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LINCOLN — Sports bar owners and managers aren’t sure what to expect for the opening of the Husker football season, which begins Saturday morning at Ohio State and continues with the home opener on Halloween.
On one hand, they hope for somewhat close to a normal game-day experience to make up for the difficult months of the pandemic. On the other, those hopes have been dimmed by the surging virus and a renewed need to practice social distancing and limit how many people walk in their doors.
The mantra of Lincoln and Omaha bar owners: Keep your fingers crossed and be ready for anything.
“The profit comes during football,” said Eric F. Marsh, owner of Longwell’s bar in Lincoln’s Haymarket. “And that’s also where you build up your fat reserves to get through the lean times of the year. I just hope that this year that that is possible for us.”
Bar owners have some good news.
“Bringing sports back has brought back our business,” said Kevin Blazek, owner of N Zone, a sports bar also in Lincoln’s Haymarket.
Todd Campfield, N Zone general manager, said that during the past month, business has started to pick up with NFL football and college football in the SEC, Big 12 and ACC, among others, returning to TV screens.
The Huskers’ return could be a bigger boon.
But bars also must deal with some bad news.
With coronavirus cases and hospitalizations hitting peak levels, Nebraskans will have to abide by Gov. Pete Ricketts’ fresh set of directed health measures.
In bars and restaurants, groups must maintain a minimum of 6 feet of separation and consist of no more than eight people. Also, people patronizing bars and restaurants must remain seated unless they are ordering food, using the restroom or playing games. They also must follow Lincoln’s and Omaha’s mask mandates.
Marsh said the state’s new health measures won’t affect his business too much, as Lincoln’s health measures already required parties to remain under eight people, along with the seating requirement.
Those measures put bars in sometimes difficult enforcement positions. These days, it’s all part of doing business, said Marsh, who routinely has to tell people to stop dancing and sit down in order to comply with health measures. He worries how that will affect people and their willingness to come out for game days.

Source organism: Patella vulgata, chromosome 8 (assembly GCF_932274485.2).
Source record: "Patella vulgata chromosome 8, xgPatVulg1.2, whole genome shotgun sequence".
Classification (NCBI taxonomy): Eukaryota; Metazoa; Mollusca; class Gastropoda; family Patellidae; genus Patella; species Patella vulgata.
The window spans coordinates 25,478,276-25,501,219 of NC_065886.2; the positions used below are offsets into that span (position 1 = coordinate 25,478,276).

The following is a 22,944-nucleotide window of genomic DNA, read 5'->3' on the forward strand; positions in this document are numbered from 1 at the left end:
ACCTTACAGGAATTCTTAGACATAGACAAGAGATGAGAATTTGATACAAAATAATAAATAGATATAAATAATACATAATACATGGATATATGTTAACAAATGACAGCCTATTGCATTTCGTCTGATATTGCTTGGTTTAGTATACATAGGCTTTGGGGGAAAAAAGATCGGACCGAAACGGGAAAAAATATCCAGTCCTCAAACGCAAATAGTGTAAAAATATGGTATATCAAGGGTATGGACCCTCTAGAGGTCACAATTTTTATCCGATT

For good reason.
The Lincoln-Lancaster County Health Department has asked for Husker fans to “homegate” come game day or stay home and gather in small groups — ideally, outside.
The challenge isn’t limited to Lincoln operations.
“Everybody’s down,” said Anthony Yarger, general manager of Oscar’s Pizza & Sports Grille in Omaha. “I can’t say that it’s been the best year in the world. It’s down from previous years exponentially, but you just gotta fight through it and make it work.”
Oscar’s has a steady foundation of takeout business, Yarger said, adding that the Omaha sports bar never had to close when many other businesses did in mid-March.
On a normal game day, Yarger said, Oscar’s does a lot of its business on takeout orders of pizza and wings. Yarger hopes the business still can have a good mix of safe dining in and takeout, but he really doesn’t know what fans will do on game day.
The return of Husker football certainly can’t hurt.
It’s estimated that Nebraska athletics have a $245.5 million economic impact in Lincoln every year, according to a 2014 study by the University of Nebraska-Lincoln’s Bureau of Business Research.
“I’ll take a bad Husker game over a perfect concert,” said Marsh, the Longwell’s owner.
Marsh said he hopes for a safe but good turnout come Halloween, when NU welcomes Wisconsin to Lincoln, but like many things in 2020, the game-day experience in Lincoln won’t be the same.
“You can’t make up for 90,000 people not being there on a Saturday afternoon,” said Campfield, the N Zone general manager. “There’s 90,000 people there. You can’t make that up.”